The pilot, fortunately, escaped and was picked up by the destroyer Undaunted.
The final action for the day happened at 1820 when a Corsair from Victorious was vectored on to a “bogey” by fighter controllers and shot down a Zeke.
By the end of the day, 11 aircraft were claimed as shot down by Fleet Air Arm fighters. Two more had been claimed by the fleet’s guns.
The FAA had also lost 13 aircraft – 11 on the decks of Formidable. One Hellcat had also been shot down by Formidable’s jumpy gunners. An Avenger had been shot down by Japanese flak over Miyako.
The attack on the BPF had coincided with another massed attack on the US 5th Fleet. The fifth kikusui of 125 suicide aircraft was timed to cover a major land-based counter-attack on Okinawa.
Captain Charles Hughes-Hallett,
Commanding Officer, HMS Implacable:
The American carriers didn’t (have armoured flight decks) in those days; they had the ordinary light wooden deck, the reason they never followed our pattern being that , in hot weather, waltzing about on 3.75in of steel gets very bad on the feet. We reckoned that the maximum heat time occurred about three to four in the afternoon, and so my Commander Air amused himself one day by breaking an egg on the flight deck at that time. It was lightly fried – not really to edible condition – in 7.5 minutes; and that is what you had to walk about on. But the result was that when a kamikaze hit an American carrier, it was a three months’ dockyard job; in the case of hitting a British carrier, you took a couple of brooms and swept the rubbish over the side. A great friend of mine, an ex-pilot who was liaison at the American headquarters in Honolulu told me that at a daily staff meeting one morning the first kamikaze attack on a British carrier – the Formidable – was reported. The end of her signal said: Expect to be back in action again by four o’clock in the afternoon.” The American staff around the table more or less lay back and roared with laughter, saying “Those British again!” Next morning, when they heard she was back in action at four o’clock in the afternoon, they changed their tune rather rapidly.”
MELBOURNE, 1995: Both the weaknesses and the strength of the British carriers became obvious to me on May 4, 1945, when a Japanese fighter, one of a force of more than 120 planes committed to suicide attacks that day, roared low over HMS Formidable.
The pilot was superb. As I watched from the flight deck of the British carrier, he threw the Zero into a vertical climb. At about 500 feet, it banked sharply and dived toward us. The plane and its bomb exploded in the middle of the flight deck, about 30 feet from where I crouched behind thick armor plating.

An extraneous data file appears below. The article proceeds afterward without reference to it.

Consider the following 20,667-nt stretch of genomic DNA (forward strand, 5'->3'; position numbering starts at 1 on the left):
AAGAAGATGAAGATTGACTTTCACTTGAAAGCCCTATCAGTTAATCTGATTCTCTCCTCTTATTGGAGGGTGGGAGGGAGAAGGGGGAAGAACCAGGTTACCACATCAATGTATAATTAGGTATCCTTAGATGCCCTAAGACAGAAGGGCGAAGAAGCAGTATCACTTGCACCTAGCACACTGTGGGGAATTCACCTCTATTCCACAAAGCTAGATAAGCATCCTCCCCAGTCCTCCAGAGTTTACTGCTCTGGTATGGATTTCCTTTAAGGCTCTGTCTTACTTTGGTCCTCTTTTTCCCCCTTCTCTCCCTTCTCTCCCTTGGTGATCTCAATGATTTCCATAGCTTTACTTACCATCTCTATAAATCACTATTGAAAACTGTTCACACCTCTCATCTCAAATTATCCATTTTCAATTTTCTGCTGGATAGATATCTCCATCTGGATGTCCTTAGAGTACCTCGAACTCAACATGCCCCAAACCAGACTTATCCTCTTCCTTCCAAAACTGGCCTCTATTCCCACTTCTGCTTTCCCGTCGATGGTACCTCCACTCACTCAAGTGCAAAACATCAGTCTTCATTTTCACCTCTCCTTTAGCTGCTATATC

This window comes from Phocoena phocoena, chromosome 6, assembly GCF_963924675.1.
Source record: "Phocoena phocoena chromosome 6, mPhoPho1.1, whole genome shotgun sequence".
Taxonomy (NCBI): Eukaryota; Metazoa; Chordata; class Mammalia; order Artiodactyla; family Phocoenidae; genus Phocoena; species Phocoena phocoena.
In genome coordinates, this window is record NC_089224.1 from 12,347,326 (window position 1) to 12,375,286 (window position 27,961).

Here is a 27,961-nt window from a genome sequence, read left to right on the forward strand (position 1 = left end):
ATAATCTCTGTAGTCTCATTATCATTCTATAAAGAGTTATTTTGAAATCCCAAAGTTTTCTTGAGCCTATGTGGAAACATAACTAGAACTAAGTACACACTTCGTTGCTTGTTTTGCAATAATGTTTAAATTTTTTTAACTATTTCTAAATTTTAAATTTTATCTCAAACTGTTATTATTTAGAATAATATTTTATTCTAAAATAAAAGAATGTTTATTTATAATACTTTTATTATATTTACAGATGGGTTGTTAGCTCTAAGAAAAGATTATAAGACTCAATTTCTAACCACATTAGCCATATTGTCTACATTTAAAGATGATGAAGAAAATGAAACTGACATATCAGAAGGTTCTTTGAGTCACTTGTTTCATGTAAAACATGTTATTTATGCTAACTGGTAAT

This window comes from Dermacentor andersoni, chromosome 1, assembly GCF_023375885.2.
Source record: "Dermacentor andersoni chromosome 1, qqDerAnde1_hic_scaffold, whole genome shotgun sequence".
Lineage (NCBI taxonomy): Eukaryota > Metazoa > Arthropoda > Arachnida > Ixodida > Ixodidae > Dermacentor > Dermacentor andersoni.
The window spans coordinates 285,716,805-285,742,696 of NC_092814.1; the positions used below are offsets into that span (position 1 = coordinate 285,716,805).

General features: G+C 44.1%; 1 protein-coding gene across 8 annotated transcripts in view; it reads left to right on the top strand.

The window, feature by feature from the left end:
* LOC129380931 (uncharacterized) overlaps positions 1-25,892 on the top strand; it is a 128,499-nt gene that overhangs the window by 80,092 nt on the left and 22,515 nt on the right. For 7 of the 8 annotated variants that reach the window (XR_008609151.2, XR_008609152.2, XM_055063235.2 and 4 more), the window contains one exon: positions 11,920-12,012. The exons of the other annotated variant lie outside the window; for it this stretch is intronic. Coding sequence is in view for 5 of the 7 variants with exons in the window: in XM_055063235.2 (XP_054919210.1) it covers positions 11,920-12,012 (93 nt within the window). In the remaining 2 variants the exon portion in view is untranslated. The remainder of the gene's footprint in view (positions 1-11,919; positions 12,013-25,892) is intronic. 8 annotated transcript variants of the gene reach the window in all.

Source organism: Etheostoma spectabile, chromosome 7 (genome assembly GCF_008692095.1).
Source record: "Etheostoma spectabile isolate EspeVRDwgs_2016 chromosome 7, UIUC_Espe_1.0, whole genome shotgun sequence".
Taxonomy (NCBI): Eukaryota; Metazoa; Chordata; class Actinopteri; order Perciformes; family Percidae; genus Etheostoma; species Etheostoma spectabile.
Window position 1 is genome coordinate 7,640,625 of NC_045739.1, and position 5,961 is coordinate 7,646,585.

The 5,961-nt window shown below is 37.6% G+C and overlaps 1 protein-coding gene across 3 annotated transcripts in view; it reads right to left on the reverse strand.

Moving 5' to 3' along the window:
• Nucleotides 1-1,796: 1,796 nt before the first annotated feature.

Thanks to that plating, our casualties were light, nine killed and 50 injured. All planes parked on the deck were destroyed. But within two hours, the hole in the steel plating made by the bomb had been filled in and aircraft that had been aloft at the time of the attack were able to land.
That would have been unlikely on the much more vulnerable American carriers. But what happened later that day on the Formidable would not have happened on a well- equipped American warship, either.
In the evening, Lieutenant Commander Benjamin Van Doren Hedges, U.S. liaison officer aboard the Formidable, walked into the hospital. “Can you use a hand, Doc?” he asked. The ship’s doctor, an elderly reservist, had been unable to cope. Not long afterward, a destroyer carried Commander J. Steele-Perkins, the British fleet surgeon, alongside.
He had not brought a medical kit, assuming that there would be one aboard. Instead he found that the scalpels were blunt, rusted and unusable. Commander Hedges fetched a supply of razor blades. Breaking one of them in two, he clasped one half in a pair of forceps, sterilized the instrument and handed it to Commander Steele-Perkins. “Here’s your scalpel,” he said.
As a blade became blunt, another was inserted and sterilized. “There’s been a doctor in my family continuously for more than 150 years, but I bet even the first one didn’t have to operate under these conditions,” Commander Steele-Perkins said after he finished the surgery.
Four days later, the Formidable was hit again by a kamikaze bomber in the center of flight deck. There were fears that the carrier might break in two.
However, it was still in action at the end of the war, an impressive reminder that whatever other weaknesses the ships of the Royal Navy might have had, the armored flight deck was an effective last line of defense.
By morning HMS Formidable was operating at full speed once again.